Developing countries have to transform their energy model before developing systems dependent on coal and oil. India is in the spotlight in this regard and China is an example of growth in renewable energy.

The inheritance of cumulative emissions

The future rise in temperature will be roughly proportional to the amount of carbon emitted since the nineteenth century, so any mitigation plan to try to limit warming at the end of the century is subject, against the clock, to the legacy of accumulated past emissions. In this respect, action should begin as soon as possible.

Refining the future temperature change to less than 2°C compared to the nineteenth century is possible, but requires us to drastically reduce the burning of fossil fuels by 2050. These actions will be a social challenge and technologically difficult and expensive.

Doing nothing will be more expensive.

From the Cancun summit in 2010, the aim was to limit future temperature increase to 2°C. French diplomacy and a more proactive political climate by the United States and China in the Copenhagen summit in 2009 have led to the latter agreement being more ambitious.

A limit below 2°C and a maximum challenge in no more than 1.5°C is set. This could mean the difference between the lands inhabited by million of people being above or below sea level. It is argued that to not exceed 2 degrees emissions should cease by 2050; to reach 1.5°C they should stop by 2030.

But the reality is that we still live on fossil fuels and to reach this agreement, each country has had to submit its first voluntary proposal of its emission reduction determination. If applied, the estimates point to a reduction of warming between 2.7 and 3.5°C above pre-industrial levels; therefore, far from the target of 1.5 to 2°C.

This initial stake is not as ambitious as it would be desirable, possibly because the agreement has tried to reconcile the participation of a large number of countries more than the audacity in reduction targets. In any case, to compensate, the document proposes a procedure for monitoring by the UN which will verify if nations fulfill their promises every five years from 2018 and also allow nations to modify, upwards, their reduction emissions commitments. Countries will apply their policies to reduce emissions from 2020.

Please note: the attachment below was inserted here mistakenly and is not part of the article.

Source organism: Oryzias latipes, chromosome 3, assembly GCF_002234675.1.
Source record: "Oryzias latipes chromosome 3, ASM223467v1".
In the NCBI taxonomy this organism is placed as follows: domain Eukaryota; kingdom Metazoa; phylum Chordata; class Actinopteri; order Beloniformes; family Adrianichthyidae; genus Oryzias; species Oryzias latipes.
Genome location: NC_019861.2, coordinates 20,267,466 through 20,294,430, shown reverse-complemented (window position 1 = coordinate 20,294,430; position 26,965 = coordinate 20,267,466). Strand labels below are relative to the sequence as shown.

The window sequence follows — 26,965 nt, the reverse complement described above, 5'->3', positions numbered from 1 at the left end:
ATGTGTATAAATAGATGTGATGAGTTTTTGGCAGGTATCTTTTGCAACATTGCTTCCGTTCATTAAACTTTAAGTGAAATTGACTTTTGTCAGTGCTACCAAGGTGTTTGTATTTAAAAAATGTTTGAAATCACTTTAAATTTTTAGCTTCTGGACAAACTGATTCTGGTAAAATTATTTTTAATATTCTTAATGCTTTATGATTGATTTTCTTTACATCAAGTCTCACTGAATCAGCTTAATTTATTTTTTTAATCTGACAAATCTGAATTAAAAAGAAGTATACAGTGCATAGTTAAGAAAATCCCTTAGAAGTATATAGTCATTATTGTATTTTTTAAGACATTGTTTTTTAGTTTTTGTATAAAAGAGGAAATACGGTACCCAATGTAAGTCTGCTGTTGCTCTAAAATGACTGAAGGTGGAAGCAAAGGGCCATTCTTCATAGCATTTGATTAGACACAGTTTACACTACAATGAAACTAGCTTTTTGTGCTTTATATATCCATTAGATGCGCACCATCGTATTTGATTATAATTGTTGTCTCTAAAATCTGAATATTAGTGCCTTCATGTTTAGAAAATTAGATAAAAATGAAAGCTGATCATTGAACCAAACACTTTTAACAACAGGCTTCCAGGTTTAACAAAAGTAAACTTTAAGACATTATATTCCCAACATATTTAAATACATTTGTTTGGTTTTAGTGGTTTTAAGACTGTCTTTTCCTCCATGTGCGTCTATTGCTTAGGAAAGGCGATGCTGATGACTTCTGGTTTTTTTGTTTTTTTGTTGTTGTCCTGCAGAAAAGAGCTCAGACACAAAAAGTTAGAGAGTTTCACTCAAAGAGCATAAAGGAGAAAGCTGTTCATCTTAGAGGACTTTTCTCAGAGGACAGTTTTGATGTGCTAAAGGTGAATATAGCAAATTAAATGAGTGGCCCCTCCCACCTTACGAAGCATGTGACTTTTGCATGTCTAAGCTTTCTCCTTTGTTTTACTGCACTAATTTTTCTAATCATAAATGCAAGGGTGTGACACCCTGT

The end of the fossil fuel era

The agreement was adopted by consensus but must still be ratified. This will be done in April 2016 at the UN headquarters in New York. The agreement will enter into force if ratified by at least 55 countries representing more than 55% of emissions.  If we start on this road, we could be facing the end of the fossil fuel era.

In any case, much of climate change is inevitable and it is underway as a legacy of past emissions and technology and the current energy model. Adaptation and mitigation strategies will be required as well as investments in research and promoting the development of new technologies not based on fossil fuels.

On a global level, investment in energy and energy infrastructure will be enormous but the additional cost of moving to clean energy can be a relatively minor part of the total. With effective implementations, growth and sustainable economic development can be promoted and perhaps also less geopolitical dependence on oil supplies.

Reducing emissions is easier in some industries than others. The decline in deforestation, energy efficiency, power generation or construction are easier to move to a different model than aviation, transport and agriculture. Energy efficiency, renewable energy and nuclear energy are fields that are open to large developments.

Monitoring the Paris Agreement does not guarantee the problem will be solved but provides the framework to reach a revised, monitored and controlled procedure. If we continue in this way, the Paris commitment climate could change the world as we know in a few decades.

This in an extract from the original text which was published on the website of Fundación madri+d

Fidel González Rouco

Co-author, Lead autor, of the 5th IPCC report